Yep, that's the UP. Want a more complete picture?
This is a custom made turkish spindle that Jeri Brock made for me. The arms are in cherry and the shaft is curly maple, both woods found throughout the UP.
Anyways, when the spindle came in, my immediate thought was "I should set aside something special to break this in with." Of course, at the time, I was still finishing up some drop spinning on a different scrolled turkish for a secret project that I can say nothing about. Once that was done, it was on to Little Fishes.
I don't know how she does it, but Amy at Spunky Eclectic finds the best preparations of fiber. I've had merino be anything from barely ok to pretty darn good. This fiber, though, was pretty amazing. It drafted so smoothly that I can't describe it.
This colorway is really fun. There are a whole variety of blues that kind of weave into one another and sections of bright yellow and just a little bit of white showing through.
So, if I haven't explained this before, a turkish spindle allows you to wind your yarn into a center pull ball as you spin it. The only slight problem with this is that I have to break a bump of fiber into two pieces since the spindle will only fit 2oz.
This splitting of the fiber into two pieces can result in a slightly awkward transition if you're not careful. What you have to do is braid each half in such a way that you start at one end of the original braid, spin to the break and then start the second half at the break. Then, when you bring them back together, you have to be sure to put break to break.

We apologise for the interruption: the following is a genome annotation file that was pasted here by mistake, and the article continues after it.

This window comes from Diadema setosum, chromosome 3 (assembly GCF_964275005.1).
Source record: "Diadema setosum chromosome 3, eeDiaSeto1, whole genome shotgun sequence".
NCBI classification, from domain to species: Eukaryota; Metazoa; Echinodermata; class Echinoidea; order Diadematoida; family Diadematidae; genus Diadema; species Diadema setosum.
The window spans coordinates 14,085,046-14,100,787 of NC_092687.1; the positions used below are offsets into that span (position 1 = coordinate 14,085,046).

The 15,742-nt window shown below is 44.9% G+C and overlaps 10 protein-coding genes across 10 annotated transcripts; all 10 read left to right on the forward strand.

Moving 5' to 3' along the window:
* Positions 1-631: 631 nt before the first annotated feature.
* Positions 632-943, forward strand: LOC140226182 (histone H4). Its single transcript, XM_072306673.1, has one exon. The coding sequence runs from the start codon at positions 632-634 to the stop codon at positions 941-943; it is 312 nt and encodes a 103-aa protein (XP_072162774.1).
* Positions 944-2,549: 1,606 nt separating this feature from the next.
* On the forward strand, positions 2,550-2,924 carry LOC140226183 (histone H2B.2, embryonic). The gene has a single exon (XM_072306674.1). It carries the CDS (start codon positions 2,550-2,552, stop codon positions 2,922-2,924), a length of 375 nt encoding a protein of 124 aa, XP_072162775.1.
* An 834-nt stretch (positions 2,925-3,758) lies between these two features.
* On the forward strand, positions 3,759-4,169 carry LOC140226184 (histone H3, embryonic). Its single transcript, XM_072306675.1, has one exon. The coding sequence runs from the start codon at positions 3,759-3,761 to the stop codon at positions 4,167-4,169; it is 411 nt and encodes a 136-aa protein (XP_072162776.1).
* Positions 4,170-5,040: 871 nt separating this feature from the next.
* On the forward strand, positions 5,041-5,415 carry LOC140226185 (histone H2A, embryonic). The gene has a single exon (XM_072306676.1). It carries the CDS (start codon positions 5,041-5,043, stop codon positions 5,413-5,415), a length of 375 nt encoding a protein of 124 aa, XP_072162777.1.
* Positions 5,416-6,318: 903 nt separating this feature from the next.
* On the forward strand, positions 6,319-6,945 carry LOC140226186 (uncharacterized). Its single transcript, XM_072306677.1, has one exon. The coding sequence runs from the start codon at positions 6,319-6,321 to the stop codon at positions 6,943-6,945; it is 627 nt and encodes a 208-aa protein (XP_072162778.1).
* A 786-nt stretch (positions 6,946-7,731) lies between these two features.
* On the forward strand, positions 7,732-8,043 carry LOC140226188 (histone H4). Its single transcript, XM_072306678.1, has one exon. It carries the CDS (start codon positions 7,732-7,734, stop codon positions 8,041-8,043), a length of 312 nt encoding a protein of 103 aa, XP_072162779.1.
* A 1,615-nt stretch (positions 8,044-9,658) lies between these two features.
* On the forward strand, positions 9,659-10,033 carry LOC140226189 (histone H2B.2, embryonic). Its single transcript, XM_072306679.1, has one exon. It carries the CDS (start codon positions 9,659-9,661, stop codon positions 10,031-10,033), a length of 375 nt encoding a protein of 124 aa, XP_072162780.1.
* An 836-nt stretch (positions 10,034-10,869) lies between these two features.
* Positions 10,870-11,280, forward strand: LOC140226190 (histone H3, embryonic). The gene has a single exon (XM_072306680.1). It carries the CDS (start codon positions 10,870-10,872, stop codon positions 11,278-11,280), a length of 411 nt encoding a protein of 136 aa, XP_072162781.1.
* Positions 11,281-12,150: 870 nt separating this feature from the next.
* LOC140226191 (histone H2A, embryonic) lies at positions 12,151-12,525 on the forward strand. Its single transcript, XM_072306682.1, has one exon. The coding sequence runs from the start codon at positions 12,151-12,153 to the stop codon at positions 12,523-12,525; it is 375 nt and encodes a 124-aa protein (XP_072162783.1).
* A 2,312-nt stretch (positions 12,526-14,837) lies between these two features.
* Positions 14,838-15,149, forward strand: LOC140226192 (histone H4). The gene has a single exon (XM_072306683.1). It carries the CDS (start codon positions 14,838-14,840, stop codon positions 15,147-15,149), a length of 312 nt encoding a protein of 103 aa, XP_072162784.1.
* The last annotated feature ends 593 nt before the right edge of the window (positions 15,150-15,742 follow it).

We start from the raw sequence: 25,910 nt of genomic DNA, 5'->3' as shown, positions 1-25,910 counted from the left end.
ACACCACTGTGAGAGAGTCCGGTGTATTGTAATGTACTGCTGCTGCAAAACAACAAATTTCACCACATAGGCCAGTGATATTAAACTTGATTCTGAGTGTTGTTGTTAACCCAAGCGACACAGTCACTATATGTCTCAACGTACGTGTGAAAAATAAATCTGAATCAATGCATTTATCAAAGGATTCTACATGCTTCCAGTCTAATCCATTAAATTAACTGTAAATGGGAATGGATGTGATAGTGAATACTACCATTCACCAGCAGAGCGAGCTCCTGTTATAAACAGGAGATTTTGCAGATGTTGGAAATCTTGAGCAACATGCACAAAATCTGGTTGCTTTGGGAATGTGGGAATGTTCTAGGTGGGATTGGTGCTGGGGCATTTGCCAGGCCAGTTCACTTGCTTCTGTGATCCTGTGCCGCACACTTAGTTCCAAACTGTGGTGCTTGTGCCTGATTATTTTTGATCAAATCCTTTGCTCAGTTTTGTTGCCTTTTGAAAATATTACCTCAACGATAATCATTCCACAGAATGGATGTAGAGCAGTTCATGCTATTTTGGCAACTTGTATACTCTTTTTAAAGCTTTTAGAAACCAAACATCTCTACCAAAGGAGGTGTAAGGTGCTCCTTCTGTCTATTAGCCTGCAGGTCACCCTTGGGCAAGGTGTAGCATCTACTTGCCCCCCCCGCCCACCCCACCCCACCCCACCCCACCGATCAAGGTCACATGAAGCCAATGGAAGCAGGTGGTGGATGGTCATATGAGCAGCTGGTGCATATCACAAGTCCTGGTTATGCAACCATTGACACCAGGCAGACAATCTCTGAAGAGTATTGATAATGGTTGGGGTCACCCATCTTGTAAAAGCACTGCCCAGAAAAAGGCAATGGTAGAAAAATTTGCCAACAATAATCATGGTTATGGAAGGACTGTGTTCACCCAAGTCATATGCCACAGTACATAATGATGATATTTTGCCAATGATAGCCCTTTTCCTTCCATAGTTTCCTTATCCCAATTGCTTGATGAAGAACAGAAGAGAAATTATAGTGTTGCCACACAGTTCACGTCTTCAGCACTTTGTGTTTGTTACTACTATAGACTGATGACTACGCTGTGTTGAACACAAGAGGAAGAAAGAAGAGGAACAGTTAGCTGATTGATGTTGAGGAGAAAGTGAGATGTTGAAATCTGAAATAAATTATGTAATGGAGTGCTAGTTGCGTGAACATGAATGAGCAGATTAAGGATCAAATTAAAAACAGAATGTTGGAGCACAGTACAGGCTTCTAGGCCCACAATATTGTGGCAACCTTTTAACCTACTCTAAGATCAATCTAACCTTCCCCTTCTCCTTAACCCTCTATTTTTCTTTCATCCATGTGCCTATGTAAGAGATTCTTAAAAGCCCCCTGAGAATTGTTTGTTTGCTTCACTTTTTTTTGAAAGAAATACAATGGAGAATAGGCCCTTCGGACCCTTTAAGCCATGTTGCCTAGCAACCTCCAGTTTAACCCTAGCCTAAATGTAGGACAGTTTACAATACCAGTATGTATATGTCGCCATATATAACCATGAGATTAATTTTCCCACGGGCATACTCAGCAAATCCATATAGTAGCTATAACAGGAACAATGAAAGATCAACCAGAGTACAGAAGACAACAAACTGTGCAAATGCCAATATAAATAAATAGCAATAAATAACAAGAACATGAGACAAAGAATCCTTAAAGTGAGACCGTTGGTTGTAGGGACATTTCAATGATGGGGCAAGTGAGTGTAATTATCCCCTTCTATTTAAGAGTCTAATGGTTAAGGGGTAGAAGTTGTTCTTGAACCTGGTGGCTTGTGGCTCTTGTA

Since I did this fiber on a drop spindle, I decided to Navajo ply it to keep the color transitions together. If you know how to crochet or tie a chain to store rope, you know how to Navajo ply. This is simply tying a chain with really long loops and spinning it. This results in a 3 ply yarn that keeps the colors together. If you want the colors to have longer transitions, you can tie longer loops at the color changes, and if you want shorter transitions, well...you get the picture.
In the end, I got 130 yards of fiber at 13 wpi, which is roughly a DK weight yarn. The reason I say roughly is that there are many tables out there with conversions and they are not consistent. I used to use the one on Wikipedia, but recently found out that one is rather...off. Now, I use a table from Knit Picks since I trust them much more.
I have no idea what I'm going to do with this yarn yet. If you have suggestions, please reply below. Better yet, if the pattern is on Ravelry, post a link to the pattern below.